Our Casino Economy

It doesn’t matter that the house always wins because hey, you might get lucky.

The Casino Next Door

How slot machines snuck into the mall, along with money laundering, bribery, shootouts, and billions in profits

By Felix Gillette, Business Week

April 21, 2011, 5:00PM EST

Jacks is about the size of a neighborhood deli. There is a bar next door and a convenience store around the corner. Inside, jumbo playing cards decorate the walls. The room is filled with about 30 desktop computers. Here and there, men and women sit in office chairs and tap at the computers. They are playing “sweepstakes” games that mimic the look and feel of traditional slot machines. Rows of symbols-cherries, lucky sevens, four-leaf clovers-tumble with every click of the mouse.

It’s a high-margin, cash-rich business. According to Mecham, each terminal at a thriving cafe typically grosses $1,000 to $5,000 per month. A medium-size business with, say, 100 machines would therefore gross around $250,000 a month, or in the ballpark of $3 million a year. All of which would suggest that in less than a decade, Internet sweepstakes cafes in the U.S. have grown into a collective $10 billion to $15 billion industry.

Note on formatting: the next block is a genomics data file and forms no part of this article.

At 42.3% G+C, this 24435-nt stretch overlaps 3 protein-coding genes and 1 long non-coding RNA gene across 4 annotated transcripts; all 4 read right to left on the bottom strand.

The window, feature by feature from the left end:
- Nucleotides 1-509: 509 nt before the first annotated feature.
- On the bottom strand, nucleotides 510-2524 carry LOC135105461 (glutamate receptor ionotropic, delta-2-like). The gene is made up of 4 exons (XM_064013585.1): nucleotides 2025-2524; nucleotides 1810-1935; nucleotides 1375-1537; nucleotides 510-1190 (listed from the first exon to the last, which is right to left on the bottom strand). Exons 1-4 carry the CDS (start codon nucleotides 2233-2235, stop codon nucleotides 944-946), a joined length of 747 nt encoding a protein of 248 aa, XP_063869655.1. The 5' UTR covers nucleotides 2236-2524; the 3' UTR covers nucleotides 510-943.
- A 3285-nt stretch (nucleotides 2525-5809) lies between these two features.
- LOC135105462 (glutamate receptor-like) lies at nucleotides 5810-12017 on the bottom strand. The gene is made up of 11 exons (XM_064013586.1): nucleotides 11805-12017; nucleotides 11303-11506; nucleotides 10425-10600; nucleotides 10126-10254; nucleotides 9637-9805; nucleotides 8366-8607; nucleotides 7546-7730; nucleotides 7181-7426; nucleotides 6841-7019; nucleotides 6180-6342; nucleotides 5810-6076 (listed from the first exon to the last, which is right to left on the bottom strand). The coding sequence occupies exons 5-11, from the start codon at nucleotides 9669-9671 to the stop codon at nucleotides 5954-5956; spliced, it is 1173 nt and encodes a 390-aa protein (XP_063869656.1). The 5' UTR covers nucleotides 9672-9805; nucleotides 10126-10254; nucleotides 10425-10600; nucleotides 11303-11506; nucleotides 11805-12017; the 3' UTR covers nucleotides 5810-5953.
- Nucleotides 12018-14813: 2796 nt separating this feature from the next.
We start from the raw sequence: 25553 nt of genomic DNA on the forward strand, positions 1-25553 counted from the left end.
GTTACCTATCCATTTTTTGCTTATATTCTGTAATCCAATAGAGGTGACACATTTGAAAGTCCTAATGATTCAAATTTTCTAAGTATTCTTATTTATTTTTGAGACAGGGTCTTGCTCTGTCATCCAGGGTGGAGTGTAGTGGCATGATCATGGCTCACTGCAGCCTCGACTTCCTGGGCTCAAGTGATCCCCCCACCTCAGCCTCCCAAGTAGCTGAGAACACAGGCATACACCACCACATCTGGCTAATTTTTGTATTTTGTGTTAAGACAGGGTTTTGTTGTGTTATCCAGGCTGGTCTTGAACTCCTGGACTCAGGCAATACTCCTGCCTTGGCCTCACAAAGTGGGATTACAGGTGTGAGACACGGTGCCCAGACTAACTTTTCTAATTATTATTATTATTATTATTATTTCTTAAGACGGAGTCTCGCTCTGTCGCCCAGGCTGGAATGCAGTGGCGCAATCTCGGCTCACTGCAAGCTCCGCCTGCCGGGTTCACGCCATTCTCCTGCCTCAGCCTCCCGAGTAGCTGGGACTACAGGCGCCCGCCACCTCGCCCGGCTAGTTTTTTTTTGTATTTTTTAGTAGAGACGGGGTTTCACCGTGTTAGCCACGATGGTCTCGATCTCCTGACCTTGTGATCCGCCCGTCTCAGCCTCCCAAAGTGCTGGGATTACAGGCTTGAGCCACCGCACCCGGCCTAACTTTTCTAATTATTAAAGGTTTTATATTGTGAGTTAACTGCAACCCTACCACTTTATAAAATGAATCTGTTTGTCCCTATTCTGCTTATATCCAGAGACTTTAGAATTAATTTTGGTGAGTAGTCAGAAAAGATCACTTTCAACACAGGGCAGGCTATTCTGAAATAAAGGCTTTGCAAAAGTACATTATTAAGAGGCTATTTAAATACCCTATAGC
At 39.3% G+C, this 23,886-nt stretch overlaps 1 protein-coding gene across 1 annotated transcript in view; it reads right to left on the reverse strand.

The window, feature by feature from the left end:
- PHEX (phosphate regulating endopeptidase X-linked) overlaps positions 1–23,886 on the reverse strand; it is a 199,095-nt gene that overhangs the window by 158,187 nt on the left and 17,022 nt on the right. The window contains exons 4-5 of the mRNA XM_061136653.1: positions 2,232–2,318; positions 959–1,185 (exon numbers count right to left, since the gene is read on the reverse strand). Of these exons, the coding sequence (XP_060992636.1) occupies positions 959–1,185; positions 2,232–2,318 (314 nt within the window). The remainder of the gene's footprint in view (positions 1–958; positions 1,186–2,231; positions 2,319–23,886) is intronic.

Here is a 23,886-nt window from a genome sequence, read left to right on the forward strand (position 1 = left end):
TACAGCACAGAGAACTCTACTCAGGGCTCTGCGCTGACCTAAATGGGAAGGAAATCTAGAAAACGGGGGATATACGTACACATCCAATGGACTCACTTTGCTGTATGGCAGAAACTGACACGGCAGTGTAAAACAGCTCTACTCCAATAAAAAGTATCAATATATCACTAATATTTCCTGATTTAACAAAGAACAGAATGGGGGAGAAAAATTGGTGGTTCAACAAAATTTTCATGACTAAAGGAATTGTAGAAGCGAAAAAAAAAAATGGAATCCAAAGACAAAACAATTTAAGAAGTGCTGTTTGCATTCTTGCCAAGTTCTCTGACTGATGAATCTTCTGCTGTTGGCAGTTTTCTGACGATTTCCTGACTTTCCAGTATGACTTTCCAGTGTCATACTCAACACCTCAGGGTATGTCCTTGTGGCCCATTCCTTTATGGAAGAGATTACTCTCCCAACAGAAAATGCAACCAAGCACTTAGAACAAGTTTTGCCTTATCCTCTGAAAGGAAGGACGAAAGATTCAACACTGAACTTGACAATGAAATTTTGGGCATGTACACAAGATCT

Customers are easy to find. Mecham says sweepstakes cafes cater primarily to two demographics: the old and the poor. “Lower-income customers are coming in because they’re bad at math,” he says. “It’s like the lottery. The lottery is a tax on people who are bad at math. They’re coming in to try and catch a big break.”

Are you sure this place is honest?

Honest? As honest as the day is long!


  1. don’t-cha-know… winning the Lotto.

    That and staring in your own reality tv show with millions of fans.


    We’re doomed I tell ya.

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